Bewildering Stories

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Bewildering Stories Guest Editorial

by Kevin Ahearn

New Tech vs. Old Lit.

“In twenty years or so, people will no longer need to read,” predicted a famous literary figure on PBS last week, implying that in the future, new means of communications will make the written word obsolete.

This is already happening, yet sf publishers, blinded by the light their own writers had seen coming, continue to churn out space operas and futuristic fantasies better seen and played than read. Moreover, the sf community is forever clinging to Asimov, Heinlein and Clarke as if they were a divine trinity rather than as grandmasters whose time, as grand as it was, has long since gone.

Is such a statement heresy? Prop-driven fighter aircraft from the 20th century were fearsome, beautiful machines with legendary flight plans, but I wouldn’t want to fly any one of them into a New Millennium war. That’s just what today’s marketplace is, and week after week, sf websites review books that will make the warp speed trek from store shelves to bargain bins to recycling centers because they are trying to fight a battle already fought a generation ago.

(Not that sf is in publishing hell alone. Of the five novels recently nominated for the prestigious National Book Award, none had sold more than 2,000 copies.)

Back in the day, sf was paperback novels, short stories in magazines, a few movies and crude, black-and-white TV shows. Technology has changed all that, and the sf that once dominated the genre has either been pushed to the back burner or completely left the kitchen.

Consider Bradbury’s Fahrenheit 451, Huxley’s Brave New World or Orwell’s 1984 — classics all that failed as films, generated no toys and T-shirts, and how would you play the games anyway? None even has a poster! Sorry, sci-fi fans, but remaking these films will neither change nor diminish the content of books that were written to be read. (The Official Halo 2 Guide sold 270,000 copies on its first day of release. That’s more than any sci-fi novel will sell in a year.)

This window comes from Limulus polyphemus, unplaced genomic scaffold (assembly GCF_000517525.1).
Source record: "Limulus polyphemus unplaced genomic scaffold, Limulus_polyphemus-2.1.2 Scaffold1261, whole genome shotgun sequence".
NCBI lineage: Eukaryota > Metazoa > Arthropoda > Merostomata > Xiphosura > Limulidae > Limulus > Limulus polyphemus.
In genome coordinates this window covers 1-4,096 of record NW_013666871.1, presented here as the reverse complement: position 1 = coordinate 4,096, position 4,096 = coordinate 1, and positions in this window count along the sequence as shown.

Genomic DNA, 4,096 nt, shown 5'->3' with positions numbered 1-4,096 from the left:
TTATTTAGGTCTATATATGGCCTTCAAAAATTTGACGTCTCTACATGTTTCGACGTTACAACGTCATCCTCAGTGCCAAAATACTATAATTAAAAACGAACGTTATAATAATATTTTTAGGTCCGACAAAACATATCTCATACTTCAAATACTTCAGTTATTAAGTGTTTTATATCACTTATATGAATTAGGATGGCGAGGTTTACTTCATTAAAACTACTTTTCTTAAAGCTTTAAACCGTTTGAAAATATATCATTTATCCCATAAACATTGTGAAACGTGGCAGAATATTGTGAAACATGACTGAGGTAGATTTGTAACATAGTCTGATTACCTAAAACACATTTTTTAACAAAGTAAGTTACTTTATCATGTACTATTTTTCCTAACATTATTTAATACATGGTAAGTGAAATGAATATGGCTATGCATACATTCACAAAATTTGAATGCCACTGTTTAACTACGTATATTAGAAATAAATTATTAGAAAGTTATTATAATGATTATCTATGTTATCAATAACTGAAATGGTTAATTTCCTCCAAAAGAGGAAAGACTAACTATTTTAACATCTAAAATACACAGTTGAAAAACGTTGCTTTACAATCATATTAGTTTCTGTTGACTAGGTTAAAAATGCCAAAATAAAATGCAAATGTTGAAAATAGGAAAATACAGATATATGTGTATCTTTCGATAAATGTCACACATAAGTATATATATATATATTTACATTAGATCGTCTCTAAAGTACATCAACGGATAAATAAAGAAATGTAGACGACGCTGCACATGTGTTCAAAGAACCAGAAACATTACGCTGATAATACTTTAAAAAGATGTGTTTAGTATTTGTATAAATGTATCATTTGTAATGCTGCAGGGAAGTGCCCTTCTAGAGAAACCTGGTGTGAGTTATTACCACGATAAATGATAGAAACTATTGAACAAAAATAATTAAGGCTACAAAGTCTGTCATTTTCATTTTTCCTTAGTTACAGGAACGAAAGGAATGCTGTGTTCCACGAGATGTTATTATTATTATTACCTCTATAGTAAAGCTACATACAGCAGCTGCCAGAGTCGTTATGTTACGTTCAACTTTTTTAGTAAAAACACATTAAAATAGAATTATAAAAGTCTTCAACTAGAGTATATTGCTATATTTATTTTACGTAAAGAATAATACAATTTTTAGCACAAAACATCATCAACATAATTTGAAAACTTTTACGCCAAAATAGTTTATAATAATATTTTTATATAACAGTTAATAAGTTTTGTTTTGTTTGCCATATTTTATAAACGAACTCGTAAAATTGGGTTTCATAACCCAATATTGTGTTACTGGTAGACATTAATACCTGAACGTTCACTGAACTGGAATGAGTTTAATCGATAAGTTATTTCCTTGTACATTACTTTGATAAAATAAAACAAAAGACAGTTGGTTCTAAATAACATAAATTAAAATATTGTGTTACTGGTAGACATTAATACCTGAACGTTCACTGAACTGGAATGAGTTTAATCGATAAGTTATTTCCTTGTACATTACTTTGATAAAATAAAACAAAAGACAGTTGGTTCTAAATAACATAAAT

Two recent films, Van Helsing and I, Robot, push not the characters as created by Shelley, Stoker, Stevenson and Asimov, but the young Hollywood stars playing characters who never appeared in the original works or were bit players at best. For the forthcoming War of the Worlds, the spotlight has fallen not on Wells or his Martians, but the director and the star. As sf readers have evolved into sci-fi fans, ideas have been usurped by icons.

Now sf books are no longer written but “packaged” to be sold not as literary works but as springboards for toys, comic books, movies and video games. Therein lies the irony: more sf movies are springing forth from toys, video games and comic books than from novels and short stories.

Where does this leave published sf, once the lifeblood of the sf community? So watered down that it now makes more sense to invest in the novelization of Van Helsing than in a new, original novel.

Don’t get me wrong. It’s not that new sf novels are bad, but that they are old. “Tradition” may be fine for mystery, drama and romance, but for sf, the very idea of retracing a master’s footsteps goes against the heart and soul and honor of the genre. Why bother with hand-me-downs at retail prices when one can buy the originals used?

What’s sf publishing to do? “Nobody knows anything” is the mantra of the entertainment business, and I am no exception; surely more of the same is no way to go. We’ve entered a new era in publishing, technically and literally. The technology is humming, but the literature is lagging far behind. More than simply new stories, sf needs a new mindset, a new attitude that can only be forged by editors with the guts and the vision to let go of the past and grab hold of a new age.

Until that day dawns, science fiction will become not unlike the antagonists in so many of its immortal tales: the arrogant establishment, incapable or unwilling to adapt to the future it had once prided itself in foreseeing.

Copyright © 2004 by Kevin Ahearn

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